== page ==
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The Well ordering principle states that

A least element exists in every non empty set of positive integers

Use the well Ordering principle to prove the following statement

' Any nonempty subset of negative integers has the greatest element '.

What I tried

By contradiction

I assume the statement

Any nonempty subset of negative integers has the least element to be true.

This means that the least element $a$ must be a negative integer but this contradicts with the Well ordering principle which states that the least element must be a positive integer. Hence the least element cannot be positive and negative at the same time which thus proves the orginal statement. Is my proof correct. Could anyone explain. Thanks

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The negation of "Any nonempty subset of negative integers has the greatest element " is not "Any nonempty subset of negative integers has the least element", but rather "there exists a nonempty subset of negative integers that does not have a greatest element."

In general, the negation of a statement that has the universal quantifier ("for all ... ") has an existence quantifier ("there exists ...").

I think it's easier to prove this directly.

Hint: Let $A$ be a nonempty set of negative integers and consider the set $B=\{-a: a \in A\}$.

What can you say about the set $B$?

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  • $\begingroup$ The set B is a nonempty set of positive integers? $\endgroup$ – ys wong Jul 15 '15 at 9:42
  • $\begingroup$ Yes, so it has what property? $\endgroup$ – coldnumber Jul 15 '15 at 9:42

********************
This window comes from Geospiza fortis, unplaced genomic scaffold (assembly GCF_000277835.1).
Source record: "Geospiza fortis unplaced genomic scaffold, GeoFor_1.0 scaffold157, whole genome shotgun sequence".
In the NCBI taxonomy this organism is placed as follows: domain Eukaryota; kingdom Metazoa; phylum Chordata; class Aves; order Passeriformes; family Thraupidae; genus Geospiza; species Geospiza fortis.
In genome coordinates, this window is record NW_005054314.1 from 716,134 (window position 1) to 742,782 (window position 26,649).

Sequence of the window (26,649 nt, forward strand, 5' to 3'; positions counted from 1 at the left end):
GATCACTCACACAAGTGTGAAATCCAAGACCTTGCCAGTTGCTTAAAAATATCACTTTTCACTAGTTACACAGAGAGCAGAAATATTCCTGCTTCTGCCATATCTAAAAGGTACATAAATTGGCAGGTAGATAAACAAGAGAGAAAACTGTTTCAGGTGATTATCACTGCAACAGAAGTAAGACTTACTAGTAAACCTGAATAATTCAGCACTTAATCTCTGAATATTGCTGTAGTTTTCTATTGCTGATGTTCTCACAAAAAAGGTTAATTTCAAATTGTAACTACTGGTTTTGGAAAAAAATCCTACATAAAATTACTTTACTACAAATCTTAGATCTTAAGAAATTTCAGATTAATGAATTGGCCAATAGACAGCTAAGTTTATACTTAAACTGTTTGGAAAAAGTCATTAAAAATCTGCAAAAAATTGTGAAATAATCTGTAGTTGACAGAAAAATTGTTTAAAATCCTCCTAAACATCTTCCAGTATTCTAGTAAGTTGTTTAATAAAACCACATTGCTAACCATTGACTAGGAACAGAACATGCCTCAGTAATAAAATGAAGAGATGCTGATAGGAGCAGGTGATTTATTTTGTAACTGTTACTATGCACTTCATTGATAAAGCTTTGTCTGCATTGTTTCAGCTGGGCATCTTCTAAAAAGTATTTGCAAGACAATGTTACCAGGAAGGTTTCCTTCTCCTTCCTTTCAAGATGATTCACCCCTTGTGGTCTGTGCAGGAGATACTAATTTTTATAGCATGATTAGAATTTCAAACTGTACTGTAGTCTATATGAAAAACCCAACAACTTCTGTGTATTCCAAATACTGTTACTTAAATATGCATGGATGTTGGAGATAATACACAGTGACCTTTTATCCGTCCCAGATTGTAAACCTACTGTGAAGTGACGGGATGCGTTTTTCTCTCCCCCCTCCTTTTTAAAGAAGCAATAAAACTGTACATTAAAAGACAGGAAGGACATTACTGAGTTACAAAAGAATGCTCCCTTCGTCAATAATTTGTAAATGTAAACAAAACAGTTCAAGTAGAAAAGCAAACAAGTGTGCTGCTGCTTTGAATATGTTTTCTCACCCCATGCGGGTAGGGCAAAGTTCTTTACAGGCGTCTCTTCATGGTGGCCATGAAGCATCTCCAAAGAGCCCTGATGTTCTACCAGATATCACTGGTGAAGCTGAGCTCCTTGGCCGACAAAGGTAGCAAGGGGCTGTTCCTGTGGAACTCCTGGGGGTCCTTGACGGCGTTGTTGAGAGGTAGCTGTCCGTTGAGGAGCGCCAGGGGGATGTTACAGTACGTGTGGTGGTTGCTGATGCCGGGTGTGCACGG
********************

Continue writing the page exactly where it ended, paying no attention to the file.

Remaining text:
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    $\begingroup$ So it has a least element $\endgroup$ – ys wong Jul 15 '15 at 9:45
  • $\begingroup$ Can i also prove it in this way? Suppose "there exists a nonempty subset of negative integers that does not have a greatest element, hence there exist a least element that does not exists in the set $S$, where $S$ consists of all positive integers. But from the well ordering principle, there exist a least element in the set $S$ hence contradicting the assumption $\endgroup$ – ys wong Jul 16 '15 at 6:48
  • $\begingroup$ A proof by contradiction would definitely work, but not exactly as you stated it, because the set $S$ does have a least element (1). However, you could say "there exists a nonempty subset of negative integers $A$ that does not have a greatest element, hence the nonempty set $B=\{-a : a \in A\}$ of positive integers does not have a least element. But from the well ordering principle, there exist a least element in the set $B$ hence contradicting the assumption." $\endgroup$ – coldnumber Jul 16 '15 at 6:55

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